The two of us were sitting in Pho Something or Other on Argyle Street when the idea popped into our heads. We’d been invited to Melbourne, Australia for Rhain’s wedding in a few months, and I wanted to go.
“Seems like an awful long way to go for just a wedding,” Sarah said.
“Come on. He’s my oldest friend.”
“Well, if we’re going all the way there, maybe we should turn it into a longer trip.”
“What do you mean?”
“I mean you take your paternity leave and we blow it out.” She smiled. “If you could go anywhere in the world…”
Hmm. Maybe it was the fact that I’d just read Alan Richman’s GQ story about how much he’d enjoyed exploring Saigon as a soldier. Maybe it was one too many Oliver Stone movies. Maybe it was the spring roll bursting with mint leaves in my hand. “I’ve always wanted to go to Vietnam,” I said.
Sarah smiled. “Me too. And Thailand.”
“Yeah. Thailand!” I knew nothing about Thailand beyond the fact that Thai food was pretty good. That was enough. It was just like in college, when I chose to study in Ireland for a semester because I was really into The Pogues.
“Let’s just empty our bank account and do it,” Sarah said.
“Yeah.” I was excited. “Let’s do it.”
“Oh, I’m so glad you agree.” She squeezed my hand. “The three of us are going to have such a good time.”
My heart dropped. Oh, yeah, we have a baby. I guess we’d have to bring her along.
Sarah read my mind, which is getting easier these days because there’s not much going on in there: I’m tired. I’m hungry. I’m horny. Where the hell are the wipes? “Come on,” she said. “People travel with babies all the time,”
“Yeah. Hippies and Germans. And they all look miserable.”
‘We could make it work,” she said. “It would be fun.”
It would not. It would be a big mistake.
“Just leave it to me,” she said, and I knew better than to argue. She had made up her mind. Just like that, we decided to fly 10,000 miles with a baby, whether the kid liked it or not.
On the way home from Pho Whatever, we ran into our babysitter, who had been taking Hannah for a walk in the stroller while we ate. “Hey, we’re going to Vietnam and Thailand and Australia,” Sarah gushed. The babysitter just stared. She seemed reluctant to hand us back our child.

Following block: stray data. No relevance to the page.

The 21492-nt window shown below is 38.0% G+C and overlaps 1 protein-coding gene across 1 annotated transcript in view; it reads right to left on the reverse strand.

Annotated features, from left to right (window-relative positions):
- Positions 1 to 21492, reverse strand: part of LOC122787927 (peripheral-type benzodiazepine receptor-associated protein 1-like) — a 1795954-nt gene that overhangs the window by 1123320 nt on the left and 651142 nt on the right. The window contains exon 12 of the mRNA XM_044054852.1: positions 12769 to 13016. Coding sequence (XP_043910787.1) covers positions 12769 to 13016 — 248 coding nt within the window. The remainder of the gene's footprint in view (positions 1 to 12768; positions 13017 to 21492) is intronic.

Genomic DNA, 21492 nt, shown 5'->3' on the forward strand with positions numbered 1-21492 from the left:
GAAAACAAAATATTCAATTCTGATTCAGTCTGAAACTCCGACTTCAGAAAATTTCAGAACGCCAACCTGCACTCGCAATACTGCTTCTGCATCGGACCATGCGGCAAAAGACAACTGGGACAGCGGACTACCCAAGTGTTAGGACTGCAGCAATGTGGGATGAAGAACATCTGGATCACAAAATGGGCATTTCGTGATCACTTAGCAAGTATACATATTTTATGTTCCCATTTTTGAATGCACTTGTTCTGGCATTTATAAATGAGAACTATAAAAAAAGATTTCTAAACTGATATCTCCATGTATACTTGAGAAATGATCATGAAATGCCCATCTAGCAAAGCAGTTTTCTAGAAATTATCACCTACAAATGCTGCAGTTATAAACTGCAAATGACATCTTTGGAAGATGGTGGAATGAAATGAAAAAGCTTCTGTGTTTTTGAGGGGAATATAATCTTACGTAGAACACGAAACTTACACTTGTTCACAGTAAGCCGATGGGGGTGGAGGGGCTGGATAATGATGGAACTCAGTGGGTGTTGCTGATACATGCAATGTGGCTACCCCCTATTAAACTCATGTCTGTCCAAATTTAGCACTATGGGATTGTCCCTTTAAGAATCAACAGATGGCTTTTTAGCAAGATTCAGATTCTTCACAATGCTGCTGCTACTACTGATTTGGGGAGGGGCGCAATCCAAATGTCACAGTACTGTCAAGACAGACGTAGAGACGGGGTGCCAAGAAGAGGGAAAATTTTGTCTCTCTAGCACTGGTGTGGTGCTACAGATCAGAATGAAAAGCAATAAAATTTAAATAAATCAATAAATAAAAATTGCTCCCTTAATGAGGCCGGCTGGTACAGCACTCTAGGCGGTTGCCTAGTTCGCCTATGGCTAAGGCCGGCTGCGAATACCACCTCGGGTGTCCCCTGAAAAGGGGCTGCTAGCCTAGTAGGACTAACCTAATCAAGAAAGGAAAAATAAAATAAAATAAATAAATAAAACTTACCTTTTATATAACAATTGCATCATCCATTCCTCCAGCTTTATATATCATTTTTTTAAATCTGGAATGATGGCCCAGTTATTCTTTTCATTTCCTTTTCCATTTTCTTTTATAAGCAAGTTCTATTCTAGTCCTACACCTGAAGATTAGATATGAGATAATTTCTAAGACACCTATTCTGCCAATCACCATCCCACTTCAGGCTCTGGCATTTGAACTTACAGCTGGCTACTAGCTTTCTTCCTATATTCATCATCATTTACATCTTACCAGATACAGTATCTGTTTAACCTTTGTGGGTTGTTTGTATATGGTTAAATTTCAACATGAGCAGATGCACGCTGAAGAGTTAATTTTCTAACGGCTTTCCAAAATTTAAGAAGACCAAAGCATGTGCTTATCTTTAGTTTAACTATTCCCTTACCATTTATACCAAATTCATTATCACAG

I should mention the methodical way this trip was planned. It went like this:
1. Sarah planned it.
2. I agreed not to complain about her choices.
I was handed a couple of guidebooks and told to put little stars next to the stuff that sounded interesting. (Our wedding plans happened exactly the same.) But it all sounded interesting, so I pretty much just left the trip to her. With a surgeon’s precision, she mapped out the whole trip: where we would stay, what we would do, what we would wear, where we would eat. It was like a military strike. With diapers.
Eventually, I was told our seven-week itinerary:
• 19 days in Australia
• 10 in Thailand
• 3 in Cambodia (Yes, she’d added Cambodia to our itinerary when I wasn’t looking.)
• 15 in Vietnam
I could have just as easily sat in the basement and played with the kid for 47 days—which seemed to be the preference of everyone else.
“As long as you’re going to Australia? That’s the worst rationale I’ve ever heard,” said Isaac, Sarah’s father. “Australia and Vietnam aren’t even in the same hemisphere!” He told us we were being irresponsible with his grandchild and that he did not approve: We were just starting to get the hang of this parenting thing, getting her on a regular sleep schedule, and now we were going to blow it all out of the water? Stupid. A concerned pediatric gastroenterologist gave us a list of pediatricians in Vietnam and Thailand. My folks, typically, offered silent approval, which meant they thought we were nuts, too.
No matter; it was too late. While other new parents were deciding what kind of binky to buy, we were getting our kid malaria pills and a passport. Malaria pills, by the way, that cause hallucinations—the non-hallucinogenic ones haven’t been tested on babies. Sounds like Hannah’s going to have a trip in more ways than one. I’m thinking of popping a couple for the flight myself.